Outlook bleak for Japanese squid catch
TOKYO — Poor catches of surume-ika, or Japanese common squid, are likely to continue this year. The squid is used in popular home dishes such as sashimi and is also sold dried.
According to a long-term forecast about fishing conditions by the Japan Fisheries Research and Education Agency, arrivals of surume-ika squid to sea areas near Japan will likely be almost the same or lower compared with those last year, when catch volumes of the squid were at a record low.
According to the National Federation of Fisheries Cooperative Associations (JF Zengyoren), catch volumes of surume-ika squid had been around 200,000 tons until 2011. The figure fell to 110,000 tons in 2015 and to 60,000 tons in 2016.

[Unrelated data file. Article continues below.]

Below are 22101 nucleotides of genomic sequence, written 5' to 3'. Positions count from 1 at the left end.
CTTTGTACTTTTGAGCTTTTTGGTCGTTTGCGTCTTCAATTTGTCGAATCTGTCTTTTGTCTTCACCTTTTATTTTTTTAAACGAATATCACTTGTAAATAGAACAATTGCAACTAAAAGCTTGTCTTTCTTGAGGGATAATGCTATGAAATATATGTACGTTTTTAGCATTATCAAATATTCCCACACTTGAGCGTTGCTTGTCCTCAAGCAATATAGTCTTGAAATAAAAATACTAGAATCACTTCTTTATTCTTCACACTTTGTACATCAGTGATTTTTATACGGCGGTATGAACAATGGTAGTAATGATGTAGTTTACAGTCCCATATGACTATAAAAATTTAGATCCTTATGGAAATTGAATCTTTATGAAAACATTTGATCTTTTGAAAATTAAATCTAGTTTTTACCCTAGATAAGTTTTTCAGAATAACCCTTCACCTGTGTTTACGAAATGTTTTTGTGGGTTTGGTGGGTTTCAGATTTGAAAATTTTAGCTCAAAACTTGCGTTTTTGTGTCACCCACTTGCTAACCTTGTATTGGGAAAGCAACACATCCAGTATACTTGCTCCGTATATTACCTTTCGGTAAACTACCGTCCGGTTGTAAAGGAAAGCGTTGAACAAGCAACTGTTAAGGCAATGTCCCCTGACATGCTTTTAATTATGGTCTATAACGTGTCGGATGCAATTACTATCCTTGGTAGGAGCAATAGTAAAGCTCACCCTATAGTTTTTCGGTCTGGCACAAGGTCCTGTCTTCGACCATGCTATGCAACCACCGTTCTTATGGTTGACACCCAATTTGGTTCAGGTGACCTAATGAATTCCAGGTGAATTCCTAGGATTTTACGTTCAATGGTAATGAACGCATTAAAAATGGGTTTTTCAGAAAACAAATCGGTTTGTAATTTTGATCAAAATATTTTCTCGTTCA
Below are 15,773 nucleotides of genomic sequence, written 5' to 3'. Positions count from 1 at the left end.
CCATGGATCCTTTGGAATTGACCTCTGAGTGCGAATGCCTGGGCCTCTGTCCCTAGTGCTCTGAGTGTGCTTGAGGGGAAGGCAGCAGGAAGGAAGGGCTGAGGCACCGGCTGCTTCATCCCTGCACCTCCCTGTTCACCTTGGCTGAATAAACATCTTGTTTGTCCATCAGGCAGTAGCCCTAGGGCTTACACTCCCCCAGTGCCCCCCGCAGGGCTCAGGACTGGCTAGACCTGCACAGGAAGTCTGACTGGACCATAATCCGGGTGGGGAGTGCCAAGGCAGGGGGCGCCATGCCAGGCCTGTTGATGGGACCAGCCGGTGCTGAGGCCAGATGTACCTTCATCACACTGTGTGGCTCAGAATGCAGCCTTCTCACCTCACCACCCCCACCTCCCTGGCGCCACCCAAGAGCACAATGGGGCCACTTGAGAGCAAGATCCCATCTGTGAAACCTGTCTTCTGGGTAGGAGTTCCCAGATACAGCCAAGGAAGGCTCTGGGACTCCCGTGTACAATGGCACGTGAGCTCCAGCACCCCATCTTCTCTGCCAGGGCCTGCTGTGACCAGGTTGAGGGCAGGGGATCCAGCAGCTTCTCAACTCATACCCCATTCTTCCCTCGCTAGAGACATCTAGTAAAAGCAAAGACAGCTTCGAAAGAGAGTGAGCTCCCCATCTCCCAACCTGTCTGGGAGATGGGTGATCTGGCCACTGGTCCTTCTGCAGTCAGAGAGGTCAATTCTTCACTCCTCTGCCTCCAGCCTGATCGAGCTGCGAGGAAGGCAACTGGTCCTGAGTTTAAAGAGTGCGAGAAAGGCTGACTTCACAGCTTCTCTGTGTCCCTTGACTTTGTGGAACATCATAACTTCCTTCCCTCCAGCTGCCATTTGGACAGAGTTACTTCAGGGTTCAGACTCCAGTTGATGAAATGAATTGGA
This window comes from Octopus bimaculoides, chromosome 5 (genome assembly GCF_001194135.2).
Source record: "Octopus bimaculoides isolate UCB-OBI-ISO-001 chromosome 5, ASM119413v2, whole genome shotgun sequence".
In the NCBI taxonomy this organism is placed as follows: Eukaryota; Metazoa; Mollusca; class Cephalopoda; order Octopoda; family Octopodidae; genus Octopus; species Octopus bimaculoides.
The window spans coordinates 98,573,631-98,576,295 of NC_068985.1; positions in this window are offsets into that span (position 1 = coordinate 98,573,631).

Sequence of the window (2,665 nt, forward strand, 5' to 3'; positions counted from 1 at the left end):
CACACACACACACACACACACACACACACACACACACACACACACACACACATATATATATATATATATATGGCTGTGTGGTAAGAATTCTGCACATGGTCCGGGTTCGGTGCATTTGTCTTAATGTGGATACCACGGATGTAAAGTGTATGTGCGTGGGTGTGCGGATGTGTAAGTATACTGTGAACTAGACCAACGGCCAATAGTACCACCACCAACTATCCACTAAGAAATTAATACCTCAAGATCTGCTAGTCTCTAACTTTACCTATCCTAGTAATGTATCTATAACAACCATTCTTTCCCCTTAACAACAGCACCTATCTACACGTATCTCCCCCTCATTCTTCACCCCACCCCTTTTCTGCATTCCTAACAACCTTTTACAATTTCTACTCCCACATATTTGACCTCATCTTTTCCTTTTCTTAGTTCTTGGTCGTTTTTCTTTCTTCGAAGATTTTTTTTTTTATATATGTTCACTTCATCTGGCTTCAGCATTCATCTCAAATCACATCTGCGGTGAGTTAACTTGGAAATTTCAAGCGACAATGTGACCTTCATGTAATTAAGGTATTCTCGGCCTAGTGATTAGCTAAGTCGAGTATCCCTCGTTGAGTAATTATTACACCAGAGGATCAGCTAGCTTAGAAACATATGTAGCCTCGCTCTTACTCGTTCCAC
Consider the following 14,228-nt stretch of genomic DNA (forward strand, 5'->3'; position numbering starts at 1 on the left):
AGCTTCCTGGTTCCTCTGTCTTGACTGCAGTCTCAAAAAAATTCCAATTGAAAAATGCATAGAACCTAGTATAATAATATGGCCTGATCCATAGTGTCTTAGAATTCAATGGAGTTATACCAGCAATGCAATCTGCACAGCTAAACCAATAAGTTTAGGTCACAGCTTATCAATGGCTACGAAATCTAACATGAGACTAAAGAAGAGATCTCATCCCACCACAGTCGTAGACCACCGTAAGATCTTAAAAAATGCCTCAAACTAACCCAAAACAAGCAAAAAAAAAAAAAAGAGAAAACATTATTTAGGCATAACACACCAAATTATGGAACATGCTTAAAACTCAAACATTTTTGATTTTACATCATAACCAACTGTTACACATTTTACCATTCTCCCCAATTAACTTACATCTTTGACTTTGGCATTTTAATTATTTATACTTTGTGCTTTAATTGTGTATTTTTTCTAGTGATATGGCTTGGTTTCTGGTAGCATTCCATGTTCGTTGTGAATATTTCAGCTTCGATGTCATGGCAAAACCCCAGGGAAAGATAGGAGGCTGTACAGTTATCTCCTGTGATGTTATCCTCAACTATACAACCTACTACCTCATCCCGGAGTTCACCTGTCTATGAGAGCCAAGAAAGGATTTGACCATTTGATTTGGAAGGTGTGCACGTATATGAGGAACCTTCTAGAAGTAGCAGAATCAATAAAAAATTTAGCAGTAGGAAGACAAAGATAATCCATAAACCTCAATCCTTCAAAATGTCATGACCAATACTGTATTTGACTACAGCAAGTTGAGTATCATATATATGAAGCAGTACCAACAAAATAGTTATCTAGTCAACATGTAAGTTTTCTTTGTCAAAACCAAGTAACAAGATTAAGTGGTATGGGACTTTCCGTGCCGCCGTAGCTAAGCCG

Many fisheries experts share a view that the poor catches have been affected by decreases in the number of eggs the squid lay because of the decreasing seawater temperature in the East China Sea during recent years.
As the poor catches of the squid will likely continue for three consecutive years, seafood-processing companies and other related businesses are deeply worried.